Part 1: How science is delivering answers
by Joy Simpson
5 to 17 percent of persons with mental retardation and autism do serious harm to themselves by biting, pulling out hair, banging their head or gouging their eyes -- on a regular basis. Unlike psychiatric disorders, this kind of self-destruction is not a suicide attempt. It is a repetitive ritual that causes mutilation, and in the past, was generally stopped with restraints. Because it is so disturbing to the family and difficult to control, a person with SIB (self-injurious behavior) would often have no choice but to live in an institution. Today, most people experiencing SIB live in the community.
Since the 1960's, scientists in medicine, neuroscience, psychology and education have been documenting the reasons for SIB and developing effective treatments. The National Institutes of Health and the Office of Special Education and Rehabilitation Services have been instrumental in funding research at many universities across the United States. Today, we have some significant answers and a few approaches that bring relief.
Here is a sampling of facts from various research fields:
- For some people with intellectual deficits, SIB is a way of communicating that something is wrong or they want to be left alone. Therefore, teaching new strategies for expressing needs and relating to other people is critical -- a behaviorist approach.
- Chronic health problems increase the tendency to engage in SIB. It is important to diagnose and treat health conditions that are a constant aggravation, such as difficulty sleeping, inner ear imbalance, and digestive ailments.
- Persons with certain kinds of mental retardation are likely to have chemical imbalances in the brain. Their treatment must include medication.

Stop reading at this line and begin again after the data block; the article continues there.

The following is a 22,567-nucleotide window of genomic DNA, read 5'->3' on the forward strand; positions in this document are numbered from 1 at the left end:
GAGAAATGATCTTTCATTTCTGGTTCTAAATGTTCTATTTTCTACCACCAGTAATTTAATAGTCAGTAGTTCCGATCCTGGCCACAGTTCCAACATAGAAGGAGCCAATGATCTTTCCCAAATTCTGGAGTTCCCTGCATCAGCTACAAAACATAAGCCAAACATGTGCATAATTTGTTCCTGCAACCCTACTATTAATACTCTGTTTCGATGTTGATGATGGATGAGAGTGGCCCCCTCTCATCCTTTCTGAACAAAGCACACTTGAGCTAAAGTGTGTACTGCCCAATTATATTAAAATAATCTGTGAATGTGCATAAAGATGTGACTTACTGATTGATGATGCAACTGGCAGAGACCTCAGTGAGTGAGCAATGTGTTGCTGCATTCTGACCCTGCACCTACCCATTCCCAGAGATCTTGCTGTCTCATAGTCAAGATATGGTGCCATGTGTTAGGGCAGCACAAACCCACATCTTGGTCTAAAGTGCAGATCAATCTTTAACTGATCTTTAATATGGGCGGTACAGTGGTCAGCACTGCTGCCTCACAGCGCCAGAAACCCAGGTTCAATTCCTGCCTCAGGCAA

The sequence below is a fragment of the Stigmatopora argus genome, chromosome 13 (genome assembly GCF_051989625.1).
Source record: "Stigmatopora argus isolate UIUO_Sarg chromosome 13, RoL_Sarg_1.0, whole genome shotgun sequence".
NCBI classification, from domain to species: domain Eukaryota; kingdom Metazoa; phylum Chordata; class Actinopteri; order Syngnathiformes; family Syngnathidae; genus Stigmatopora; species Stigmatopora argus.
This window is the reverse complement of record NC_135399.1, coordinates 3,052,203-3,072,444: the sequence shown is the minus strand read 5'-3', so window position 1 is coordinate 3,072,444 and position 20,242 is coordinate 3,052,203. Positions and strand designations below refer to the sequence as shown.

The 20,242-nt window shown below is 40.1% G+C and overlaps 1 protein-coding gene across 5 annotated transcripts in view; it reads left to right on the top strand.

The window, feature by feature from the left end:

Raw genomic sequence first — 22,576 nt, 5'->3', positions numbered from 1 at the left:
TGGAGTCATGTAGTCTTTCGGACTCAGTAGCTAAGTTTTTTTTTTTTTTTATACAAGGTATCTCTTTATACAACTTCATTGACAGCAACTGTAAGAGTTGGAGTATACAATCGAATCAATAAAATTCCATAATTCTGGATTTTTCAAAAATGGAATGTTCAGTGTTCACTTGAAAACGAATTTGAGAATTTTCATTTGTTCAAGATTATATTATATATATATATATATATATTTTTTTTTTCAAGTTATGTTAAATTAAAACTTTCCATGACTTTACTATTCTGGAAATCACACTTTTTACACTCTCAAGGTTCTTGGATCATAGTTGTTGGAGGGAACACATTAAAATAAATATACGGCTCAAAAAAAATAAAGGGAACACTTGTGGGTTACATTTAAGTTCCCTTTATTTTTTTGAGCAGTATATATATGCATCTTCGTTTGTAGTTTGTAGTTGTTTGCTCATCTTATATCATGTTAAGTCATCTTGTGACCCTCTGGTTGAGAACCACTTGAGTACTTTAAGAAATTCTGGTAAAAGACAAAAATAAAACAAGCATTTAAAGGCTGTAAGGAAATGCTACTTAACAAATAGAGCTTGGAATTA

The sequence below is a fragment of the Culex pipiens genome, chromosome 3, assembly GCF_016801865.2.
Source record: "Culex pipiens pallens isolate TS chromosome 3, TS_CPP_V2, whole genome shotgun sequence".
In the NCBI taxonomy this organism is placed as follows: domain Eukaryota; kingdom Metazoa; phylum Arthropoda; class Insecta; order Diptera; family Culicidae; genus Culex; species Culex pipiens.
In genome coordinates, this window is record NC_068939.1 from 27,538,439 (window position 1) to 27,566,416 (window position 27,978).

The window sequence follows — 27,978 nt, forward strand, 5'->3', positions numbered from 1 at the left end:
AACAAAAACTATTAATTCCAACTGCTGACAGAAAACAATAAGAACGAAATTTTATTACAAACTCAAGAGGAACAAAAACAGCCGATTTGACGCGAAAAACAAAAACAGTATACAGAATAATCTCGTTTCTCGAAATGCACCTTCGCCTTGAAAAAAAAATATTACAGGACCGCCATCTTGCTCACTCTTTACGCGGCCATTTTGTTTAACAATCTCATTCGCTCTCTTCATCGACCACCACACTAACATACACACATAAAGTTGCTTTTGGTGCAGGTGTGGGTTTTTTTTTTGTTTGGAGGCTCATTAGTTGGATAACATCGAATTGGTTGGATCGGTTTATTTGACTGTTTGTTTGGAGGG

"To be effective, we must treat the person's medical condition and make changes in the living environment as well," says Stephen Schroeder, retired Director of the Life Span Institute at the University of Kansas. Schroeder believes that researchers from the behaviorist camp and from the disciplines of biomedicine must work together even though their approaches are vastly different. For this very reason, he directed the 1999 Merrill Center conference that brought together leading experts on SIB in the United States. Fifty scholars contributed to the book Schroeder recently edited with colleagues Travis Thompson and Mary Lou Oster-Granite. Self-Injurious Behavior: Gene-Brain-Behavior Relationships is the most comprehensive book on SIB to be released since 1992.
Luiselli, J., Singh, N.N., and Matson, J. (Editors) (1992). Analysis, assessment, and treatment of self-injury. New York: Springer-Verlag.
Schroeder, S.R., Oster-Granite, M.L., and Thompson, T. (Editors) (2002). Self-injurious behavior: Gene-brain-behavior relationships. Washington, D.C.: American Psychological Association.
Thompson, T., and Gray, D.B. (Editors) (1994). Destructive behavior in developmental disabilities: Diagnosis and treatment. Thousand Oaks, California: Sage Publications.
The feature on Self-Injurious Behavior was released in three parts and includes interviews with Stephen Schroeder who recently retired from the University of Kansas.
Read Part 2: BREAKTHROUGHS IN DRUG TREATMENT